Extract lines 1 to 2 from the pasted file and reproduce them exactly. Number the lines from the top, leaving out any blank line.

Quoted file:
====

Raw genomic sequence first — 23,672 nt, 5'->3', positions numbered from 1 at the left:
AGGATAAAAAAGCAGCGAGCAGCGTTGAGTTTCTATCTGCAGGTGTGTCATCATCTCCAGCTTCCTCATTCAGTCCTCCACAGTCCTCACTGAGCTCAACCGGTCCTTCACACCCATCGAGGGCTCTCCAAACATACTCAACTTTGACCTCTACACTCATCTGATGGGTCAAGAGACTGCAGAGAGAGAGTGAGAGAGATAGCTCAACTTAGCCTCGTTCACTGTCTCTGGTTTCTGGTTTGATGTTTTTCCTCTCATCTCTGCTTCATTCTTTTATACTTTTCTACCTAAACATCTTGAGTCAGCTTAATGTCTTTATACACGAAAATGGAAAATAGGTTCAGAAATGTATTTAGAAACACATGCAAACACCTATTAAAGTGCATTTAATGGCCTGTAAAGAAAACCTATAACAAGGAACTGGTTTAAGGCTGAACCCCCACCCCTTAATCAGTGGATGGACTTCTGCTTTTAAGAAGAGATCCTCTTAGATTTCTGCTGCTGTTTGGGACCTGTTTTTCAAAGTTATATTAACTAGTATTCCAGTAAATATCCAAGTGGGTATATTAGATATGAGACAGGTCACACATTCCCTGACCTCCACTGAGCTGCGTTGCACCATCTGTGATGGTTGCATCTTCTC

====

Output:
Raw genomic sequence first — 23,672 nt, 5'->3', positions numbered from 1 at the left:
AGGATAAAAAAGCAGCGAGCAGCGTTGAGTTTCTATCTGCAGGTGTGTCATCATCTCCAGCTTCCTCATTCAGTCCTCCACAGTCCTCACTGAGCTCAACCGGTCCTTCACACCCATCGAGGGCTCTCCAAACATACTCAACTTTGACCTCTACACTCATCTGATGGGTCAAGAGACTGCAGAGAGAGAGTGAGAGAGATAGCTCAACTTAGCCTCGTTCACTGTCTCTGGTTTCTGGTTTGATGTTTTTCCTCTCATCTCTGCTTCATTCTTTTATACTTTTCTACCTAAACATCTTGAGTCAGCTTAATGTCTTTATACACGAAAATGGAAAATAGGTTCAGAAATGTATTTAGAAACACATGCAAACACCTATTAAAGTGCATTTAATGGCCTGTAAAGAAAACCTATAACAAGGAACTGGTTTAAGGCTGAACCCCCACCCCTTAATCAGTGGATGGACTTCTGCTTTTAAGAAGAGATCCTCTTAGATTTCTGCTGCTGTTTGGGACCTGTTTTTCAAAGTTATATTAACTAGTATTCCAGTAAATATCCAAGTGGGTATATTAGATATGAGACAGGTCACACATTCCCTGACCTCCACTGAGCTGCGTTGCACCATCTGTGATGGTTGCATCTTCTC